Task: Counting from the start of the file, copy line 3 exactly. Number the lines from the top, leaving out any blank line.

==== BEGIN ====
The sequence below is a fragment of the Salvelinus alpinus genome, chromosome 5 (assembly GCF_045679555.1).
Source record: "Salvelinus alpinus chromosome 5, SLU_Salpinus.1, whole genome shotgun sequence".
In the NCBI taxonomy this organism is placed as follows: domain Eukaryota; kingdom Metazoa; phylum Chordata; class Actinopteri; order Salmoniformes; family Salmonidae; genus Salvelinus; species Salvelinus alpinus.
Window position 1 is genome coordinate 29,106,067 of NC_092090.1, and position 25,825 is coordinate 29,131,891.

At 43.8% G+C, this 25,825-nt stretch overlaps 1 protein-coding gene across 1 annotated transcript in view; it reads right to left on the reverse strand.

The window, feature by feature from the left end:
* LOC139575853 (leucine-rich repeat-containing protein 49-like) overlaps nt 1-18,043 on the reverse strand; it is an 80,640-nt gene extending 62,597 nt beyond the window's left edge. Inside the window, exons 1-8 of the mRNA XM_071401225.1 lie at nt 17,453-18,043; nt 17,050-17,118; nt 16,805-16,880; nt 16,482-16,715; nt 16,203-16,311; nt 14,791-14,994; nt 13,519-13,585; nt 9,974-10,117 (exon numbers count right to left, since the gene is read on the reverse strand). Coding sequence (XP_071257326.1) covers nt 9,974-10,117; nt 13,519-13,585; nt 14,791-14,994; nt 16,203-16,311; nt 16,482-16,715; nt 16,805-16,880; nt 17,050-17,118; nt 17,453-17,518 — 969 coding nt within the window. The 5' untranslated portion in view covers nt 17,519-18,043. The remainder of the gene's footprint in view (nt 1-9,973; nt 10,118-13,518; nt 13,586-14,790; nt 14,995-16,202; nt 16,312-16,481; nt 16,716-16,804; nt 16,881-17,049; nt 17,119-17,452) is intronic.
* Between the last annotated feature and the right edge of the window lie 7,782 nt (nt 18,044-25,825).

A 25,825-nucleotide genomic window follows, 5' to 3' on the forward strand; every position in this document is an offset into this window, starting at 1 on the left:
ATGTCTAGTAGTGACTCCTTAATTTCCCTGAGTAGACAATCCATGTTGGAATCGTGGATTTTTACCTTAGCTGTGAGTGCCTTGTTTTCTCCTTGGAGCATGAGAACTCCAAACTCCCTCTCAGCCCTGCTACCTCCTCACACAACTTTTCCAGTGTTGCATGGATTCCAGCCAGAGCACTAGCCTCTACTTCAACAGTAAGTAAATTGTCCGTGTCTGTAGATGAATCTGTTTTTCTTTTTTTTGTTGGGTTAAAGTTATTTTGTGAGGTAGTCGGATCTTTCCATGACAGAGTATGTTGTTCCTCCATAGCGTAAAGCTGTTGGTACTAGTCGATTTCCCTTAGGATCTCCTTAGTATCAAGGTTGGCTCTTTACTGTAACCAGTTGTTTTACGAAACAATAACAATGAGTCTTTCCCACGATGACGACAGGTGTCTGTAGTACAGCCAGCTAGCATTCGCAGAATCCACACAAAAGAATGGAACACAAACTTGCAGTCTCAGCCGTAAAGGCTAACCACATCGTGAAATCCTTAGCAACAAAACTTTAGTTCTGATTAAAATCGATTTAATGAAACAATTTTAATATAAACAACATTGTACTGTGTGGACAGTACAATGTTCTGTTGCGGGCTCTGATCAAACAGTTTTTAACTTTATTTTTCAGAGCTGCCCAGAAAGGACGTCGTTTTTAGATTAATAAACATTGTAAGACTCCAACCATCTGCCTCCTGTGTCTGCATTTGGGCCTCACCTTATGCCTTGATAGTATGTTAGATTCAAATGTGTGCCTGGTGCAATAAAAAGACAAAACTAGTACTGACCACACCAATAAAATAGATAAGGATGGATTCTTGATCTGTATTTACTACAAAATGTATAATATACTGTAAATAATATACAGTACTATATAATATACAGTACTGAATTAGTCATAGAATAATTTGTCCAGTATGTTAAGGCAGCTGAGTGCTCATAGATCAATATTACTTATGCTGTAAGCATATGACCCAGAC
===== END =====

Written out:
In the NCBI taxonomy this organism is placed as follows: domain Eukaryota; kingdom Metazoa; phylum Chordata; class Actinopteri; order Salmoniformes; family Salmonidae; genus Salvelinus; species Salvelinus alpinus.